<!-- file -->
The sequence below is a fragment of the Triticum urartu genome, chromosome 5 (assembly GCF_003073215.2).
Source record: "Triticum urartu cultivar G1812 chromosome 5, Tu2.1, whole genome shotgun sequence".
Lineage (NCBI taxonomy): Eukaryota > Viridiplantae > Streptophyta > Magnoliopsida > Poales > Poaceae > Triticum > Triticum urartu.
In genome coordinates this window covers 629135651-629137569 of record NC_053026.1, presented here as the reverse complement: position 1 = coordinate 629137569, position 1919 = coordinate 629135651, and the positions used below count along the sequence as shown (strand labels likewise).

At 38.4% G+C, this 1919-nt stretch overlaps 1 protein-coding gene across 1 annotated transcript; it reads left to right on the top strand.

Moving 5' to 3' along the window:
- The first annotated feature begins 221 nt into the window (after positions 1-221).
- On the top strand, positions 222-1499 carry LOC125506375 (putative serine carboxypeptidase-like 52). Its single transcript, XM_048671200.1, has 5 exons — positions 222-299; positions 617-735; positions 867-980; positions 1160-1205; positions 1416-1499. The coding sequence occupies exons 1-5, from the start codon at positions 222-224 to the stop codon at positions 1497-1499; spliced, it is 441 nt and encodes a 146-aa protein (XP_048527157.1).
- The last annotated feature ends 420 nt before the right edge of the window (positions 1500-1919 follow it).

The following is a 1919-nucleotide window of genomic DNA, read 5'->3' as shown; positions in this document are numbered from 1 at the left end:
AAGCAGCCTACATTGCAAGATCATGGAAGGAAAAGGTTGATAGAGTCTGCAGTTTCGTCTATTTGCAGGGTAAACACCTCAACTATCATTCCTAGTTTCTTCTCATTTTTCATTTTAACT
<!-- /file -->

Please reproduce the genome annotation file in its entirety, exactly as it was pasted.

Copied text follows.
The sequence below is a fragment of the Triticum urartu genome, chromosome 5 (assembly GCF_003073215.2).
Source record: "Triticum urartu cultivar G1812 chromosome 5, Tu2.1, whole genome shotgun sequence".
Lineage (NCBI taxonomy): Eukaryota > Viridiplantae > Streptophyta > Magnoliopsida > Poales > Poaceae > Triticum > Triticum urartu.
In genome coordinates this window covers 629135651-629137569 of record NC_053026.1, presented here as the reverse complement: position 1 = coordinate 629137569, position 1919 = coordinate 629135651, and the positions used below count along the sequence as shown (strand labels likewise).

At 38.4% G+C, this 1919-nt stretch overlaps 1 protein-coding gene across 1 annotated transcript; it reads left to right on the top strand.

Moving 5' to 3' along the window:
- The first annotated feature begins 221 nt into the window (after positions 1-221).
- On the top strand, positions 222-1499 carry LOC125506375 (putative serine carboxypeptidase-like 52). Its single transcript, XM_048671200.1, has 5 exons — positions 222-299; positions 617-735; positions 867-980; positions 1160-1205; positions 1416-1499. The coding sequence occupies exons 1-5, from the start codon at positions 222-224 to the stop codon at positions 1497-1499; spliced, it is 441 nt and encodes a 146-aa protein (XP_048527157.1).
- The last annotated feature ends 420 nt before the right edge of the window (positions 1500-1919 follow it).

The following is a 1919-nucleotide window of genomic DNA, read 5'->3' as shown; positions in this document are numbered from 1 at the left end:
AAGCAGCCTACATTGCAAGATCATGGAAGGAAAAGGTTGATAGAGTCTGCAGTTTCGTCTATTTGCAGGGTAAACACCTCAACTATCATTCCTAGTTTCTTCTCATTTTTCATTTTAACT